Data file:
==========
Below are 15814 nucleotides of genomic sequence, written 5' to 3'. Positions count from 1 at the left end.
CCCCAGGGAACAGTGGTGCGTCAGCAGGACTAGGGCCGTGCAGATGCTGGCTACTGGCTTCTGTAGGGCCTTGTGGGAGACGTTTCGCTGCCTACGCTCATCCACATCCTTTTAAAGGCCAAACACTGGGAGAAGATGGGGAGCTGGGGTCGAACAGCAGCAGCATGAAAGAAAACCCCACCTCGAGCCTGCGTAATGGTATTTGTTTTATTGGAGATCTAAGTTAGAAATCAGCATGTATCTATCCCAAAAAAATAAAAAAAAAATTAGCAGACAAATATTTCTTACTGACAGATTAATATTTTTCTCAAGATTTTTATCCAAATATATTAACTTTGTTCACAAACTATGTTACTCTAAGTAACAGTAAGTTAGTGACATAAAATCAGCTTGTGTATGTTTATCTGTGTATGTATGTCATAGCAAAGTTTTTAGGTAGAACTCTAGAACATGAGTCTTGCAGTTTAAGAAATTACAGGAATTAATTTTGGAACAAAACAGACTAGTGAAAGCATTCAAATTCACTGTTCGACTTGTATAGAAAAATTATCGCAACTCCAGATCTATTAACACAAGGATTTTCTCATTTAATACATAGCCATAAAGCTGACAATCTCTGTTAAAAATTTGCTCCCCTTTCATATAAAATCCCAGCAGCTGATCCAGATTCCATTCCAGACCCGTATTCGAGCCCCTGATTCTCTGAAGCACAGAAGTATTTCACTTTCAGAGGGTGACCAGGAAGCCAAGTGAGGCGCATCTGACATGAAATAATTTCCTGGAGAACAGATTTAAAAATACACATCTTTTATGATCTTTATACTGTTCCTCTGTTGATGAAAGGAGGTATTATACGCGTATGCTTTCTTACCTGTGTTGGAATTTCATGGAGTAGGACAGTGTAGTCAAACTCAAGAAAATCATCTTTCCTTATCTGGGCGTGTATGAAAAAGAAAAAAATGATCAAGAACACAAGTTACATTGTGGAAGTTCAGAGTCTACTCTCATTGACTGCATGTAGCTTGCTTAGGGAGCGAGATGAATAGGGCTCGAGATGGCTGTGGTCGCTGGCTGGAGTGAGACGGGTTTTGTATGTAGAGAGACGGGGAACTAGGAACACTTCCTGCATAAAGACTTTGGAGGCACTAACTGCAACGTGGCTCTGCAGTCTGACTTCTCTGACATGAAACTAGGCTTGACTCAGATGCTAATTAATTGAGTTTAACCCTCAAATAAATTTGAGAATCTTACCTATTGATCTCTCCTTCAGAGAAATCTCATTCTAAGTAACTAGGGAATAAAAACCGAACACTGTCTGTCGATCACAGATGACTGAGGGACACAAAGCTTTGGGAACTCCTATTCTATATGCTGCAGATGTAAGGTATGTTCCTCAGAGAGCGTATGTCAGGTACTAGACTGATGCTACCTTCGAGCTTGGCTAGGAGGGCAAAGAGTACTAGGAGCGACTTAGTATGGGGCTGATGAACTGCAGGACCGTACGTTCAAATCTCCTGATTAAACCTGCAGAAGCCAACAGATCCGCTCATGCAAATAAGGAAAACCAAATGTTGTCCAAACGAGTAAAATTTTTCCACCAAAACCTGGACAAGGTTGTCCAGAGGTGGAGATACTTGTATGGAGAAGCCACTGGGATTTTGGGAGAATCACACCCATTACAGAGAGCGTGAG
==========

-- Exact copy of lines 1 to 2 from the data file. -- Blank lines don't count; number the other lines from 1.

Below are 15814 nucleotides of genomic sequence, written 5' to 3'. Positions count from 1 at the left end.
CCCCAGGGAACAGTGGTGCGTCAGCAGGACTAGGGCCGTGCAGATGCTGGCTACTGGCTTCTGTAGGGCCTTGTGGGAGACGTTTCGCTGCCTACGCTCATCCACATCCTTTTAAAGGCCAAACACTGGGAGAAGATGGGGAGCTGGGGTCGAACAGCAGCAGCATGAAAGAAAACCCCACCTCGAGCCTGCGTAATGGTATTTGTTTTATTGGAGATCTAAGTTAGAAATCAGCATGTATCTATCCCAAAAAAATAAAAAAAAAATTAGCAGACAAATATTTCTTACTGACAGATTAATATTTTTCTCAAGATTTTTATCCAAATATATTAACTTTGTTCACAAACTATGTTACTCTAAGTAACAGTAAGTTAGTGACATAAAATCAGCTTGTGTATGTTTATCTGTGTATGTATGTCATAGCAAAGTTTTTAGGTAGAACTCTAGAACATGAGTCTTGCAGTTTAAGAAATTACAGGAATTAATTTTGGAACAAAACAGACTAGTGAAAGCATTCAAATTCACTGTTCGACTTGTATAGAAAAATTATCGCAACTCCAGATCTATTAACACAAGGATTTTCTCATTTAATACATAGCCATAAAGCTGACAATCTCTGTTAAAAATTTGCTCCCCTTTCATATAAAATCCCAGCAGCTGATCCAGATTCCATTCCAGACCCGTATTCGAGCCCCTGATTCTCTGAAGCACAGAAGTATTTCACTTTCAGAGGGTGACCAGGAAGCCAAGTGAGGCGCATCTGACATGAAATAATTTCCTGGAGAACAGATTTAAAAATACACATCTTTTATGATCTTTATACTGTTCCTCTGTTGATGAAAGGAGGTATTATACGCGTATGCTTTCTTACCTGTGTTGGAATTTCATGGAGTAGGACAGTGTAGTCAAACTCAAGAAAATCATCTTTCCTTATCTGGGCGTGTATGAAAAAGAAAAAAATGATCAAGAACACAAGTTACATTGTGGAAGTTCAGAGTCTACTCTCATTGACTGCATGTAGCTTGCTTAGGGAGCGAGATGAATAGGGCTCGAGATGGCTGTGGTCGCTGGCTGGAGTGAGACGGGTTTTGTATGTAGAGAGACGGGGAACTAGGAACACTTCCTGCATAAAGACTTTGGAGGCACTAACTGCAACGTGGCTCTGCAGTCTGACTTCTCTGACATGAAACTAGGCTTGACTCAGATGCTAATTAATTGAGTTTAACCCTCAAATAAATTTGAGAATCTTACCTATTGATCTCTCCTTCAGAGAAATCTCATTCTAAGTAACTAGGGAATAAAAACCGAACACTGTCTGTCGATCACAGATGACTGAGGGACACAAAGCTTTGGGAACTCCTATTCTATATGCTGCAGATGTAAGGTATGTTCCTCAGAGAGCGTATGTCAGGTACTAGACTGATGCTACCTTCGAGCTTGGCTAGGAGGGCAAAGAGTACTAGGAGCGACTTAGTATGGGGCTGATGAACTGCAGGACCGTACGTTCAAATCTCCTGATTAAACCTGCAGAAGCCAACAGATCCGCTCATGCAAATAAGGAAAACCAAATGTTGTCCAAACGAGTAAAATTTTTCCACCAAAACCTGGACAAGGTTGTCCAGAGGTGGAGATACTTGTATGGAGAAGCCACTGGGATTTTGGGAGAATCACACCCATTACAGAGAGCGTGAG